“If you don’t want to take school seriously, then I guess I’ll look forward to seeing you working your shift at McDonald’s when I stop by for the fries”. This is what my mom told me when I was an eighth grader. My parents are very accomplished people; my mother is a registered nurse and my father is a lawyer. So her words cut deep and hit me where it hurt. Why was she telling me this? Because I deserved every bit of it.
I was at a point in my life when I was very immature. I was a bad egg, a wannabe “cool kid”, and a class clown.
I used to be a small kid, but I grew taller way before others in my own age group. So after a while, my self-esteem rose back to its normal height and I became used to being the biggest kid in my class. This followed me all through middle school.
When I was an eighth grader, I took advantage of this and used the size of my body to inflict fear in other students. Not only did I utilize my height as a fear factor, but also I imposed dread with the people I hung around. I was what is described as a “tomboy”, and I was friends with guys that I would use as threats to get what I desired from others. I was a bully. My school was quite loose with the bullying policy, so every time I got in trouble, I would weasel myself out of the situation by getting my friends to bear false witness to my fabricated stories.
By the middle of the school year, it seemed like I was more feared than adored by most of my fellow students. This should have sickened me, but instead it gave me a twisted sense of pride. The school district was ready to suspend me. Not only was I making my fellow classmates uncomfortable, but it was now affecting my academics. And ever since I first learned the meaning of the word “important”, my parents have hounded into my head that academics are crucial to my future; academics determine your future existence. What kind of reputation was I leaving for the Michaels family name? As soon as I would leave middle school and enter high school, my brother would be entering middle school. He didn’t deserve to cross the threshold of elementary to middle school with a bad reputation waiting for him.
On the days I was in a better mood, I would let my poor friend choice control me and I would walk around with my “friends” and skip class. Even when I did go to class, I would show up to class late. I lived fairly far from school, so I had to take the bus to school. Both of my parents worked early; by the time I had to wake up for school, they were on their way out and headed to work. This meant that if I chose not to go to school I could stay home. Even if I was late and missed the bus, I had no way to get to school. Now, not only did I have a chance of getting suspended or even expelled for bullying, but also because of my poor attendance. And because I was rarely in class, my grades were suffering, lowering my GPA and almost making it harder to graduate and move on into high school. And this was quite ironic, considering that I had always been known as a bright child before this charade began.
With all the stress of strenuous work and a full schedule, my father now also had to worry about what was going on with me. And it was safe to say that I had always been what is known as a “daddy’s girl”, so this extremely discomforted him. He was constantly receiving phone calls from school teachers and counselors, constantly having to take days off of work to have parent/teacher meetings. All of this was driving my father insane, emotional-wise. He was at a breaking point. It was only after he told me that if I was going to waste his time and so much of his feelings going to school only to act insubordinate, then I should at least have the decency to tell him forthrightly. He went back to school as a middle-aged man to pursue his dream of being a lawyer because when he was younger he did not have the opportunity. My father is essentially a walking illustration of the American Dream, and I cannot believe that at that point in time I could not see that.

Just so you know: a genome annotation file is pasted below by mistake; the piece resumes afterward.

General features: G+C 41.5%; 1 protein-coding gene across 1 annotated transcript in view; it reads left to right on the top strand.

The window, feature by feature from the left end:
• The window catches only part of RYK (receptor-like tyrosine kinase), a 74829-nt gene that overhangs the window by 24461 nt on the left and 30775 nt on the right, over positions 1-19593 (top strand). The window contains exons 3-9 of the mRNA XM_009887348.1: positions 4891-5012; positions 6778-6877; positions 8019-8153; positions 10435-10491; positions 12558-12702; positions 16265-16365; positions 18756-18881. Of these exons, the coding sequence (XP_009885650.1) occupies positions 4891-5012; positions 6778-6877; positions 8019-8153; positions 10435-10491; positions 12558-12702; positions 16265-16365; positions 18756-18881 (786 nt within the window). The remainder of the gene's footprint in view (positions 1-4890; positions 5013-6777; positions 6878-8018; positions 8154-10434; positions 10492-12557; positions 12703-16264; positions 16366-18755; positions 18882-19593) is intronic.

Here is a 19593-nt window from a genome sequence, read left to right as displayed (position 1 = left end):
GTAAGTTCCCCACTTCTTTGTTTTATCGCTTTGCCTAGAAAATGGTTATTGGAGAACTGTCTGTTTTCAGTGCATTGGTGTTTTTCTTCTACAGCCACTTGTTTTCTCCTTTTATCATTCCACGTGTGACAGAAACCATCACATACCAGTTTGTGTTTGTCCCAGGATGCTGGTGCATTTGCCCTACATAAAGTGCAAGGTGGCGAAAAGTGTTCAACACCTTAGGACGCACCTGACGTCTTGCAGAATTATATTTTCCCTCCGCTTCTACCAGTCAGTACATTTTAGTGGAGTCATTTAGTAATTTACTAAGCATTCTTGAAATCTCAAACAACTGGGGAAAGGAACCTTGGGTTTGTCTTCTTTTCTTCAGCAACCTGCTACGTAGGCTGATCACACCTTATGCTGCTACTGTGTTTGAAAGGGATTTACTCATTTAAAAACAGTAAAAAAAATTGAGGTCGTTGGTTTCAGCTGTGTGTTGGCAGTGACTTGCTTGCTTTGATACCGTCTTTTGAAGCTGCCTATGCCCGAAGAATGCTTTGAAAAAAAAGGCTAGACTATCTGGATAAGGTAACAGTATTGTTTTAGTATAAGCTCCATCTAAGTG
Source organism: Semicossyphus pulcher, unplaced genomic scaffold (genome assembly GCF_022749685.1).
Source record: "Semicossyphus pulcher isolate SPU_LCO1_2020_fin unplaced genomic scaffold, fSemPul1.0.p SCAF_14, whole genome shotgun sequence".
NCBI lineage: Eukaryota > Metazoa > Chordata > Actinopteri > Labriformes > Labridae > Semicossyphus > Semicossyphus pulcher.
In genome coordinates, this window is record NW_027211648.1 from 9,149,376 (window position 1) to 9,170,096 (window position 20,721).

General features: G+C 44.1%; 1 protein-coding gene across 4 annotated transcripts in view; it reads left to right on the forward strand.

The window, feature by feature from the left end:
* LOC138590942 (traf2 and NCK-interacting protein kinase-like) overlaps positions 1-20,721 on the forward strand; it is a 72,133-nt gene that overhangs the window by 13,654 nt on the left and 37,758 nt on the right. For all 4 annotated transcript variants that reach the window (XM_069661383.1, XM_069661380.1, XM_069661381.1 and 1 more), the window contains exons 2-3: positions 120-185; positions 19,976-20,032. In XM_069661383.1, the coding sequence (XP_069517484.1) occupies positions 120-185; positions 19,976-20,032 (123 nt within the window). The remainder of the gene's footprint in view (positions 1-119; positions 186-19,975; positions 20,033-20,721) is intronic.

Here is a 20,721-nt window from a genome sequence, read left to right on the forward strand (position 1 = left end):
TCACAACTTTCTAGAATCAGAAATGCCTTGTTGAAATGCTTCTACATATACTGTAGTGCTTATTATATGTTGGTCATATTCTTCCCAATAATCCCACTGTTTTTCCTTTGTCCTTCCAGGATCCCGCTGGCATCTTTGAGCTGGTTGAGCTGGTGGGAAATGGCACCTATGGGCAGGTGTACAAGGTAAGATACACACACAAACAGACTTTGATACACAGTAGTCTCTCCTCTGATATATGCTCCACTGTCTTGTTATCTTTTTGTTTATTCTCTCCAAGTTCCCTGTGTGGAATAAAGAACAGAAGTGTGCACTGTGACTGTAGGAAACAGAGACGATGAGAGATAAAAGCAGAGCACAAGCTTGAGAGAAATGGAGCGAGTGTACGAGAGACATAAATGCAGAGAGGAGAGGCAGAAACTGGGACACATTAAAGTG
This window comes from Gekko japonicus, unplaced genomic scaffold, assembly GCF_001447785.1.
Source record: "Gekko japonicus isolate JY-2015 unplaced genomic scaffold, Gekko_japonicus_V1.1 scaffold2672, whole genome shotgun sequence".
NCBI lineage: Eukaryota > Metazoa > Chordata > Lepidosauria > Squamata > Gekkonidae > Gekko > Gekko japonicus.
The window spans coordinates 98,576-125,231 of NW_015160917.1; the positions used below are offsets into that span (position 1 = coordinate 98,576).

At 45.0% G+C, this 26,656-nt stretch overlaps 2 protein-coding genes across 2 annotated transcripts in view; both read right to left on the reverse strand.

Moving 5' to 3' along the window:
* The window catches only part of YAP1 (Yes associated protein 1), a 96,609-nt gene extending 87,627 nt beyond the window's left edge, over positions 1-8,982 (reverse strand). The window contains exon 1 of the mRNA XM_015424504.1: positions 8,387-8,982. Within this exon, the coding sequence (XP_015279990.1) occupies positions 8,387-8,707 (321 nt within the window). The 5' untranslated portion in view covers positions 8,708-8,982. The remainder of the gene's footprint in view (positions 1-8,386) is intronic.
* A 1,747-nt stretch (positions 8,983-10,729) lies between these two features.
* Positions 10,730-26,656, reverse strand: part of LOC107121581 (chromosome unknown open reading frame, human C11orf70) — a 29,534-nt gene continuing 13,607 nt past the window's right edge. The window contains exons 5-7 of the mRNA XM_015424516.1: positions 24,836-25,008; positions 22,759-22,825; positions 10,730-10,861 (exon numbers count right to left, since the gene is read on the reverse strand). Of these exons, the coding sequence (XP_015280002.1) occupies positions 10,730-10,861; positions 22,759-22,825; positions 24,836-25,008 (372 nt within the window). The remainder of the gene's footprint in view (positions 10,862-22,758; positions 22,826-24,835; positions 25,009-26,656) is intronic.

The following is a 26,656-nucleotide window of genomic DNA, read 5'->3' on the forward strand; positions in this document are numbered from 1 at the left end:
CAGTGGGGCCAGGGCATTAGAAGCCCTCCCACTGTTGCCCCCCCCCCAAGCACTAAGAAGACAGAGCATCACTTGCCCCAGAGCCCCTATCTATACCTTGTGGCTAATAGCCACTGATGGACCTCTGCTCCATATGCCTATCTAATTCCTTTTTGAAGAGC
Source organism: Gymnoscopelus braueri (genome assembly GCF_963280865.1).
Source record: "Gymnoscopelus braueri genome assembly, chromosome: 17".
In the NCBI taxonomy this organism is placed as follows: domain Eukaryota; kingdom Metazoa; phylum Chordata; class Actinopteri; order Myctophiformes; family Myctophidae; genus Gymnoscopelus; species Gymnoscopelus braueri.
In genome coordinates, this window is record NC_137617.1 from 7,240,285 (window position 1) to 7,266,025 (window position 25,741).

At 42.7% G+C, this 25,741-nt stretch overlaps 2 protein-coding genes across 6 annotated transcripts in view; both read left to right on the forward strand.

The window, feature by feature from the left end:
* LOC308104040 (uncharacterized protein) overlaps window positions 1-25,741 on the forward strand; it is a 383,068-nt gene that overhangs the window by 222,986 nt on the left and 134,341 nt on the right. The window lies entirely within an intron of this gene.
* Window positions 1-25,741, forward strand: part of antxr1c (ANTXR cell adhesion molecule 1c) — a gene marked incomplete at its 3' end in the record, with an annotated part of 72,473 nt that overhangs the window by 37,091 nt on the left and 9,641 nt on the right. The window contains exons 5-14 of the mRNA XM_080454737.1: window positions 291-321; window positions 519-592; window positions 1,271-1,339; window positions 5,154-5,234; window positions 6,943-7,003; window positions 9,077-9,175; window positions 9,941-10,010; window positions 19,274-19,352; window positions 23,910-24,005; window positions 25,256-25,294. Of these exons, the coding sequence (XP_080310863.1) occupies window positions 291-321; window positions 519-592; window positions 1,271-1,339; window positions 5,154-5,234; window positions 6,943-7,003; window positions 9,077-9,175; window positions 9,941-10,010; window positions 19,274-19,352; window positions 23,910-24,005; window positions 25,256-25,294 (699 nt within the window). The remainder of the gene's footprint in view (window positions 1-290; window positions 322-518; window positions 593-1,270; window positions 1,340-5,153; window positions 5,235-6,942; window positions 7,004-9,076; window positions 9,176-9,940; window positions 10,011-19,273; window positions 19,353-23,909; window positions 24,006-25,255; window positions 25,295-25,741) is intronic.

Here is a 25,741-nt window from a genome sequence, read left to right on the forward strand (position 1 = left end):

It was these words that put me in a very doleful state of mind. After that talk from my father, I actually took the time to sit down and evaluate the things I was doing and how they were going to affect me and the family I love. It was the summer before my first year of high school that I broke down and did nothing but cried. Cried because of the position I put my parents in, the way I made them look, the way I made them feel. Cried because my parents abandoned the life they had in their native land to migrate to this beautiful country, to strive for the American dream.
My dad left his family at the age of 22 and my mother at age 19 and they endured the many turn-downs they got while trying to obtain a visa. They arrived in a place thousands of miles from home, where the language was foreign, the money was different and the people were prejudiced. He was often put down because of the color of his skin, but he was determined to start a life in the U.S. and determined to give his kids the life he never had. And here I was, throwing it all away because of my negligence and my immaturity. I could not live with myself knowing I was discounting my parents’ struggles, all of their hopes and dreams.
From that point on, I made it my goal to never make my parents go through something like that ever again. To this day I can say that I have been true to my word. Everything about me has been a complete 180 degrees from the person I was in middle school. The people I call my friends, the way I think, and even the way I dress have changed. They now reflect the person I am today: all of my hopes and achievements.